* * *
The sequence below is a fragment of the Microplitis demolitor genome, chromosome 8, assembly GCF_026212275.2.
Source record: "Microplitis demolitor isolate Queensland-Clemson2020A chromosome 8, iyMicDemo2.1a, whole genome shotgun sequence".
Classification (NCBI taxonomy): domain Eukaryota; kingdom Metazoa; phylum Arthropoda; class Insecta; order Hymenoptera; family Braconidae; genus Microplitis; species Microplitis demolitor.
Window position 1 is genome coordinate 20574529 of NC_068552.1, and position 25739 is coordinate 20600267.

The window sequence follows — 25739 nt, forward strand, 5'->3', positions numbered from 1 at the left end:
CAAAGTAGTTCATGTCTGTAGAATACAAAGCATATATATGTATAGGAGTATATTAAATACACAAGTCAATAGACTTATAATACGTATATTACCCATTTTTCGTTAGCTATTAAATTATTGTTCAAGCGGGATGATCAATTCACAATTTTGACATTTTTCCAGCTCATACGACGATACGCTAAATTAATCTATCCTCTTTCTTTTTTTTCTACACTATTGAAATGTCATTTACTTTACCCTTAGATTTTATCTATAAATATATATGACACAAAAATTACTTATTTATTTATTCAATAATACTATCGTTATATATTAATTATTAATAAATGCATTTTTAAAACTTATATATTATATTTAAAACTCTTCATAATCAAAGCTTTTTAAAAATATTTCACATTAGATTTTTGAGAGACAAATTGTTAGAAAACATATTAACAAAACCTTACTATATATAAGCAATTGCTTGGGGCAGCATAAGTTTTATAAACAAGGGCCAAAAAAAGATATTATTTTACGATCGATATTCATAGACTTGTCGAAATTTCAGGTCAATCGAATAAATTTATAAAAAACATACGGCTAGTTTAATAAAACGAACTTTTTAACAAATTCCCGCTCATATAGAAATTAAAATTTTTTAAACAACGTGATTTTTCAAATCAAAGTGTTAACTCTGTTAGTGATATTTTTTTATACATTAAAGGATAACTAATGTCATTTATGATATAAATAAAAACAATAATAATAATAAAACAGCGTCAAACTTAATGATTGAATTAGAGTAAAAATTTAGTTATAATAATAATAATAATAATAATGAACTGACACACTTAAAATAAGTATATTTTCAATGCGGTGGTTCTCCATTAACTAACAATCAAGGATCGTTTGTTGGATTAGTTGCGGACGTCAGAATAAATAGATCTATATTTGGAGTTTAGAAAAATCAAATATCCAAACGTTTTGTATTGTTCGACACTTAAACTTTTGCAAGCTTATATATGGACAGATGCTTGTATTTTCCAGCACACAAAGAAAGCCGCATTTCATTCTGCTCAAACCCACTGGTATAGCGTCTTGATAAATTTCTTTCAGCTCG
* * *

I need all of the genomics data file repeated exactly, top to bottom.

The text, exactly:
The sequence below is a fragment of the Microplitis demolitor genome, chromosome 8, assembly GCF_026212275.2.
Source record: "Microplitis demolitor isolate Queensland-Clemson2020A chromosome 8, iyMicDemo2.1a, whole genome shotgun sequence".
Classification (NCBI taxonomy): domain Eukaryota; kingdom Metazoa; phylum Arthropoda; class Insecta; order Hymenoptera; family Braconidae; genus Microplitis; species Microplitis demolitor.
Window position 1 is genome coordinate 20574529 of NC_068552.1, and position 25739 is coordinate 20600267.

The window sequence follows — 25739 nt, forward strand, 5'->3', positions numbered from 1 at the left end:
CAAAGTAGTTCATGTCTGTAGAATACAAAGCATATATATGTATAGGAGTATATTAAATACACAAGTCAATAGACTTATAATACGTATATTACCCATTTTTCGTTAGCTATTAAATTATTGTTCAAGCGGGATGATCAATTCACAATTTTGACATTTTTCCAGCTCATACGACGATACGCTAAATTAATCTATCCTCTTTCTTTTTTTTCTACACTATTGAAATGTCATTTACTTTACCCTTAGATTTTATCTATAAATATATATGACACAAAAATTACTTATTTATTTATTCAATAATACTATCGTTATATATTAATTATTAATAAATGCATTTTTAAAACTTATATATTATATTTAAAACTCTTCATAATCAAAGCTTTTTAAAAATATTTCACATTAGATTTTTGAGAGACAAATTGTTAGAAAACATATTAACAAAACCTTACTATATATAAGCAATTGCTTGGGGCAGCATAAGTTTTATAAACAAGGGCCAAAAAAAGATATTATTTTACGATCGATATTCATAGACTTGTCGAAATTTCAGGTCAATCGAATAAATTTATAAAAAACATACGGCTAGTTTAATAAAACGAACTTTTTAACAAATTCCCGCTCATATAGAAATTAAAATTTTTTAAACAACGTGATTTTTCAAATCAAAGTGTTAACTCTGTTAGTGATATTTTTTTATACATTAAAGGATAACTAATGTCATTTATGATATAAATAAAAACAATAATAATAATAAAACAGCGTCAAACTTAATGATTGAATTAGAGTAAAAATTTAGTTATAATAATAATAATAATAATAATGAACTGACACACTTAAAATAAGTATATTTTCAATGCGGTGGTTCTCCATTAACTAACAATCAAGGATCGTTTGTTGGATTAGTTGCGGACGTCAGAATAAATAGATCTATATTTGGAGTTTAGAAAAATCAAATATCCAAACGTTTTGTATTGTTCGACACTTAAACTTTTGCAAGCTTATATATGGACAGATGCTTGTATTTTCCAGCACACAAAGAAAGCCGCATTTCATTCTGCTCAAACCCACTGGTATAGCGTCTTGATAAATTTCTTTCAGCTCG